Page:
2021 Jeep Wrangler 392 and 4xe Pros and Cons Review: Bucking Tradition
- A plug-in hybrid Wrangler? Now we’ve seen everything
- Electric propulsion in a Jeep is very satisfying
- 392 is a masterpiece
- Live front axle is good on trails, bad on roads
- Noisy at speed
- The 392’s fuel economy embodies last-century thinking
In 2018 we named the then brand-new Jeep JL Wrangler our 2019 SUV of the Year. If you watch the video we made about that decision, toward the end we say, “In the end, tradition won out.”
Now, three years later, Jeep is back with two significant new Wrangler variants, and they’re anything but traditional. In the green corner, the brand’s first ever plug-in hybrid vehicle in America, the EPA-rated 50-mpg-e Wrangler 4xe. And in the other corner, probably beating up the other SUVs and stealing their lunch money, is the 470-hp, howling-mad, and Hemi-packing 392, the first Wrangler to ever come from the factory sporting an honest-to-goodness V-8. Opinions were all over the place.
“Engine Note of the Year,” buyer’s guide director Zach Gale said about the 392. Editorial operations director Mike Floyd called it “the best Wrangler ever, no doubt.” As for myself, since I first drove the 392, I’ve described it as the SUV I’ve been dreaming about my whole life. I might buy one.
Not everyone on staff felt this way. “I don’t care how muscular, efficient, or off-road-capable the Wrangler is,” associate editor Alex Leanse said. “Its abysmal steering would stop me from ever buying one for anything but trail-specific use.” Gale, however, made a more salient point against one of our criteria, efficiency: “The issue, of course, is the 13/17 mpg fuel economy. Look, I love this SUV, but—as one example—our fire season starts earlier and burns more intensely in part because of global warming.”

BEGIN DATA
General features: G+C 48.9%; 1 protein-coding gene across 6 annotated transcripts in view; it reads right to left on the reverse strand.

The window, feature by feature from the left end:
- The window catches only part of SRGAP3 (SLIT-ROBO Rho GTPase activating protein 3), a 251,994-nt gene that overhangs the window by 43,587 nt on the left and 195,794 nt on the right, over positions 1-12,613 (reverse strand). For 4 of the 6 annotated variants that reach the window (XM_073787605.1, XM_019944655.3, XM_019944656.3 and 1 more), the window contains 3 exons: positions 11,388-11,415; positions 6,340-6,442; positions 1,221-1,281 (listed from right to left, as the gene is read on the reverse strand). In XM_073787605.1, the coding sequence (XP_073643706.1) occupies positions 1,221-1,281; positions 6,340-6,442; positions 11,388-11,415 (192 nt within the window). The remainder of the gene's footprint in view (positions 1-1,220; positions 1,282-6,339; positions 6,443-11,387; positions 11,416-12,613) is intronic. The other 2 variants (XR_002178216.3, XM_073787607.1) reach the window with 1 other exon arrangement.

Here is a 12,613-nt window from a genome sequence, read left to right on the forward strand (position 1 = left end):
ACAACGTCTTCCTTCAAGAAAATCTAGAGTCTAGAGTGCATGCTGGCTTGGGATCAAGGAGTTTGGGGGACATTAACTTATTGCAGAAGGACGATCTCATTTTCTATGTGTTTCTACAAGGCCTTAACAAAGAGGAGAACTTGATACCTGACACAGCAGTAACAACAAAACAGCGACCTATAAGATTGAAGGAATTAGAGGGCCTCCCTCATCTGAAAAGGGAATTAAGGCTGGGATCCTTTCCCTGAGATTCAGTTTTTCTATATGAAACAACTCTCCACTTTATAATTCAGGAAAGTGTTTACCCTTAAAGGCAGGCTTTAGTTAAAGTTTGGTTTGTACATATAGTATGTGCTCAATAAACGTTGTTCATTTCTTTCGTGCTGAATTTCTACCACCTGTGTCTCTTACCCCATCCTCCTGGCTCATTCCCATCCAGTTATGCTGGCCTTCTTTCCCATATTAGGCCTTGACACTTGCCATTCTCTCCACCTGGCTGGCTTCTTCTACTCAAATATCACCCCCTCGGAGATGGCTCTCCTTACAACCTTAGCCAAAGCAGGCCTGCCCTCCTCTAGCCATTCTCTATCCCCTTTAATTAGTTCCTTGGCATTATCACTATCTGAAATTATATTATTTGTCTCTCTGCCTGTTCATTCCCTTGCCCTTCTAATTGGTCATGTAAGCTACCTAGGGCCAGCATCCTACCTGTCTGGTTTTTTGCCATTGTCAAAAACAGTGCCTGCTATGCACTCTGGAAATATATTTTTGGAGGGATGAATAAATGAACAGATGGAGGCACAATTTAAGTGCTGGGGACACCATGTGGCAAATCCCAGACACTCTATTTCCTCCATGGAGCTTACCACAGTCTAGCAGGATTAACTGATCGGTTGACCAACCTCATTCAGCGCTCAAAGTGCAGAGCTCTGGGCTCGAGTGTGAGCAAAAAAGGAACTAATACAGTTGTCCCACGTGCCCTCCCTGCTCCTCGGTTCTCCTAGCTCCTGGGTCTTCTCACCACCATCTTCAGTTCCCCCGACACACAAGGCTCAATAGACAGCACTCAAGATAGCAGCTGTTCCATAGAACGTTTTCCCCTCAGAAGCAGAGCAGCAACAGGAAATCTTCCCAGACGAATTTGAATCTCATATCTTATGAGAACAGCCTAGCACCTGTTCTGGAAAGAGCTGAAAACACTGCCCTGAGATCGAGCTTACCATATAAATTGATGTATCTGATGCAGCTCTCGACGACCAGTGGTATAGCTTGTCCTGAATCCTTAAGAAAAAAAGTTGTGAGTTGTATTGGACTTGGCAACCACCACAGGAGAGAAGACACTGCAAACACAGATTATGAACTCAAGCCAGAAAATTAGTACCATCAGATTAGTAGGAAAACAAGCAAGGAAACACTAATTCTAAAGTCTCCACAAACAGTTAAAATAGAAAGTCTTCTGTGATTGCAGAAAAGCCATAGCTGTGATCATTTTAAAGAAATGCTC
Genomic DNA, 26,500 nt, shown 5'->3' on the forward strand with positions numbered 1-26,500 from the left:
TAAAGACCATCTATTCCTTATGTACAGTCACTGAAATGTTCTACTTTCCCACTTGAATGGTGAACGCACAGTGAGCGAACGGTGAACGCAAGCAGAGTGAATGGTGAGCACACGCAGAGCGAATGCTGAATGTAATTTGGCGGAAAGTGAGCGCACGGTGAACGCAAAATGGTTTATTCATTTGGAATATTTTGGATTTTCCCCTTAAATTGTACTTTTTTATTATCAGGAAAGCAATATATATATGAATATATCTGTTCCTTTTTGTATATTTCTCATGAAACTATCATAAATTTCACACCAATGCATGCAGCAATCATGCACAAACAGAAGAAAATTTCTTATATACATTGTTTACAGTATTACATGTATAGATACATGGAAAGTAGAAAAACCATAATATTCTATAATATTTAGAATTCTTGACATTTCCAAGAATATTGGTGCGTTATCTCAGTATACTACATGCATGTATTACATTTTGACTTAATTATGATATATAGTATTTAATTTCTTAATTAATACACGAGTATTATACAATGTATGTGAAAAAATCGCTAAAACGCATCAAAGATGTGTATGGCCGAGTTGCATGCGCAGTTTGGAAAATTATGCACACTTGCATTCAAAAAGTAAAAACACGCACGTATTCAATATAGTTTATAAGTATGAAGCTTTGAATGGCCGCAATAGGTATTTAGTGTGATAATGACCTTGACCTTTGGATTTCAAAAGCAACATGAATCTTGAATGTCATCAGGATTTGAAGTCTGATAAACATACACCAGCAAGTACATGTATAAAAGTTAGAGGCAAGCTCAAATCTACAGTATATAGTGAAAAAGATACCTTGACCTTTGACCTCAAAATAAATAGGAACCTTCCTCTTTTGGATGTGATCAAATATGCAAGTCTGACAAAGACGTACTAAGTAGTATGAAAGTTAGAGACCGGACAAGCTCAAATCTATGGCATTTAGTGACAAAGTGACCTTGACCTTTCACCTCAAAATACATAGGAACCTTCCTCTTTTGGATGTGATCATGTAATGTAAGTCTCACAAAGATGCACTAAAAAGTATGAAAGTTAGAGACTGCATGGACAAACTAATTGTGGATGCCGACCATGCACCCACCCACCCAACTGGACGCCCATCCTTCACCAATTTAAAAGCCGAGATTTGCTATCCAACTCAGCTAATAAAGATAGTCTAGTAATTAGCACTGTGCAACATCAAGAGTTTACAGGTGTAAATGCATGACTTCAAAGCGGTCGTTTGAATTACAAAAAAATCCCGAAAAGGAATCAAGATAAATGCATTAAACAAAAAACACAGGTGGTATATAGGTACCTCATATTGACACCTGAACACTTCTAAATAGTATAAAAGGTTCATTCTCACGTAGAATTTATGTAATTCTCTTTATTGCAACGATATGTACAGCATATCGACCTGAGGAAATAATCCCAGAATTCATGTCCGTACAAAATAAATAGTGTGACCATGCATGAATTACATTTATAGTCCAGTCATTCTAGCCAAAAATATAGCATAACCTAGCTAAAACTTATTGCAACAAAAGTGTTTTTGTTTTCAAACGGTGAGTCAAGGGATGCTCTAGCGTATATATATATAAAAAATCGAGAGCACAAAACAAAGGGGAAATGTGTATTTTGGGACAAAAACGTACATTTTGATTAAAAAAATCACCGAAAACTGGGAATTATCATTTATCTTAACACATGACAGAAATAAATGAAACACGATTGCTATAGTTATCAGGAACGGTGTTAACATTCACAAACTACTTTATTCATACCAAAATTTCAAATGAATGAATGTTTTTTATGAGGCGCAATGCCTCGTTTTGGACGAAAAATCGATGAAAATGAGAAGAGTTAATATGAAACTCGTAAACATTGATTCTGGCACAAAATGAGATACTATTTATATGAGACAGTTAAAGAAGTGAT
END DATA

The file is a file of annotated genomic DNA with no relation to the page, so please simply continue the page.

Surely, then, the PHEV 4xe won us over? Well, we did all like driving the electrified Wrangler with the 2.0-liter turbo I-4 switched off. “It’s tough to beat an electric drivetrain for smooth, quiet driving in town,” technical director Frank Markus said. (A fully electric Wrangler is in the pipeline.) “This Jeep’s Uconnect system is my idea of how electrified vehicles should present information: lots of screens and options for charging or saving the battery pack.”
We also noted how the extra weight from the electric motor and battery pack helped the 4xe’s ride quality and livability. “The PHEV transformation makes this vehicle more appealing for on-road usage customers, who you can employ it as a daily driver,” guest judge Gordon Dickie said. We should point out the Wrangler 4xe is the best-selling PHEV in America.
Why no repeat victory for the new/improved Wranglers? Our key criteria. “I struggle to build a case against the criteria for this vehicle winning SUVOTY again,” Markus said. While no doubt hitting the balls out of the park in terms of engineering excellence and performance of intended function (no vehicle is better off-road), the Wranglers failed to meet the mark in terms of advancement in design and value, especially with the 392 starting at $75,690. Efficiency is a mixed bag, with all the 4xe’s gains countered by the 392’s dismal fuel consumption. We’re certain these new arrows in the Wrangler’s quiver make the lineup better than ever, but neither was enough for the Jeep to once again take home the Golden Calipers.
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